When I was in first grade, I had a friend. This was highly unusual, and our friendship only lasted a year. This is because this kid wanted to be cool. He was a bit of an outsider, rough at the edges, but he wanted to fit in. I was an albatross around his neck, and it took him that long to figure out that he was never going to be cool if he kept being my friend. That's all right, I guess. By third grade, he'd moved to some other city, and I never saw him again.
Tonight I went out for my semi-nightly walk, and my route took me past my old elementary school, which is why I suddenly started thinking of this kid. One of the most interesting things he ever did was tell me a story. (Telling me a story goes a long way with me. Always has, always will.) One day during recess, while all the other kids were fucking around on the swings and the monkey bars--back when the only thing to break a three-foot-tall kid's drop from a ten-foot height was a thin lining of wood chips--him and I were hanging out by the chain link fence that prevented most kids from playing on the train tracks that ran behind the school. Here, he told me that beneath our very feet, a monster lived. It looked a lot like the popular depiction of the devil, and it liked to kidnap kids and bring them down into the sewers, where it would stick them on a spit--and I mean putting the spit up through their assholes until it comes out their mouths--and roast them before eating them.
Keep in mind, I was six years old at the time. When I was six, it was 1984. IT wasn't published for another two years, so I had no way of preparing myself for something like this.
But I still didn't buy it. I gave him points for creativity, but I didn't fall for it, no matter how sincerely he came off. He then told me that if you listen at the sewer lid, sometimes you can hear the monster laughing. Being of a scientific mind even back then, I stooped down to the sewer and listened, expecting my friend to jump on me or scream or something to scare the shit out of me. But he didn't do any of those things. He listened to the sewer just as earnestly as I did.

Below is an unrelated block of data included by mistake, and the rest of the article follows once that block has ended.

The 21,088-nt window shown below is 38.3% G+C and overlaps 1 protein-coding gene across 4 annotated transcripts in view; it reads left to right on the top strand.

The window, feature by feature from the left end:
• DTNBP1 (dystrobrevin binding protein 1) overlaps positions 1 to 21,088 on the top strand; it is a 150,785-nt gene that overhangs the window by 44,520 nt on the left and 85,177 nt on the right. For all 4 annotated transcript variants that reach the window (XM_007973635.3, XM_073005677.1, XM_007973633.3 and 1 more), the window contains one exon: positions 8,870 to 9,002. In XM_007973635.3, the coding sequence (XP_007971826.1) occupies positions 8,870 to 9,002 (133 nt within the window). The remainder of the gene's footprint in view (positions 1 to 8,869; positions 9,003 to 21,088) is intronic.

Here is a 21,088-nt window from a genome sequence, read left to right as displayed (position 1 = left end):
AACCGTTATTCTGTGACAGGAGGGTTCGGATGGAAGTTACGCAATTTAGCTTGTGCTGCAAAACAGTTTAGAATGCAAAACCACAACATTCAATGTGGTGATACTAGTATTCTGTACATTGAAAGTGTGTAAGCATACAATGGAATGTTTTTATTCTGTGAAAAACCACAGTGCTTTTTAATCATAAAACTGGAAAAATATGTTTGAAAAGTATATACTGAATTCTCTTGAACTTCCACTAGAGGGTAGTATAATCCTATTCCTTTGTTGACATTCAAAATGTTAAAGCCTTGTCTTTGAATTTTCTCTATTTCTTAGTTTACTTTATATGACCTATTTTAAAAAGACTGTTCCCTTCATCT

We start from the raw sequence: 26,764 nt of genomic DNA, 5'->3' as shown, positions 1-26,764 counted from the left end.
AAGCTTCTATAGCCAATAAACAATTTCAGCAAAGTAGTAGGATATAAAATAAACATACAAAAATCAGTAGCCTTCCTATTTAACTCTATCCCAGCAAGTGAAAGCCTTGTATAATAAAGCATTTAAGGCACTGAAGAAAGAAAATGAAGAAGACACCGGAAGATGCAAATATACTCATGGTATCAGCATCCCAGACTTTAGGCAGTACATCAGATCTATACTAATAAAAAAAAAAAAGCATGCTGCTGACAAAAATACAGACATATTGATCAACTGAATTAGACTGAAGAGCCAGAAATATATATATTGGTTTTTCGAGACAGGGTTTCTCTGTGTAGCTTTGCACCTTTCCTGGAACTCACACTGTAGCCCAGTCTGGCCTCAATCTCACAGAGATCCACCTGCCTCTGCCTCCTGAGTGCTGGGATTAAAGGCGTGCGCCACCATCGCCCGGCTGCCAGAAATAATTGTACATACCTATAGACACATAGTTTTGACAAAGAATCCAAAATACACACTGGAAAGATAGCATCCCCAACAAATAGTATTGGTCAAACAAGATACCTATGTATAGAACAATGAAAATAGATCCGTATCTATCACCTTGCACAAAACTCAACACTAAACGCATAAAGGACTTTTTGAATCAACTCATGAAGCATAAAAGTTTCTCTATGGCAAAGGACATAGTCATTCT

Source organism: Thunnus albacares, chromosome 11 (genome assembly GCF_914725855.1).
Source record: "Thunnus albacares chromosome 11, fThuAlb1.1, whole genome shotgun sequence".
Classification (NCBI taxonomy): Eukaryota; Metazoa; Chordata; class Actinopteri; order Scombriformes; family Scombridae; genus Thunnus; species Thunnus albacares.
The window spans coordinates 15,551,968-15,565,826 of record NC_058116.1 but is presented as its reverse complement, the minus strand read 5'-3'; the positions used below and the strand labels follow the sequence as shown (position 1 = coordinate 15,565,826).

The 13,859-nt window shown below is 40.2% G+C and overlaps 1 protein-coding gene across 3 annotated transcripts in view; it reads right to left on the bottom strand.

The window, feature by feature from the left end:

We heard nothing.
I wonder a few things. First, whatever happened to this kid? I think he really believed that story he told me. He was a tough bastard, but except for this one instance of imagination, he wasn't very bright. To give you an idea, he's the only person I've ever known who was bitten by a garter snake. SEVERAL TIMES. Do you know how stupid you have to be to be bitten by a garter snake even once? Still, I wonder what he's made of himself.
Secondly, and more importantly, I have to wonder if he made the story up himself or had it told to him by someone else. If it's the latter, that means it's some kind of local urban legend, even if I only heard it once. If it's an urban legend, do the kids at Jefferson Elementary still tell that particular tale? I wonder.
Not enough to actually ask a kid, of course. But still, I wonder.
[BONUS: Some of you may be wondering if tonight, on my semi-nightly walk, while I was thinking of this incident, did I hunt down that sewer lid and take a listen? Of course I did. I strained my ears, trying to hear a laugh, or a crackling fire, or even the squeak of the spit as the monster turned a kid over the flames. All I heard was the distant babble of rainwater making its way to the quarry.]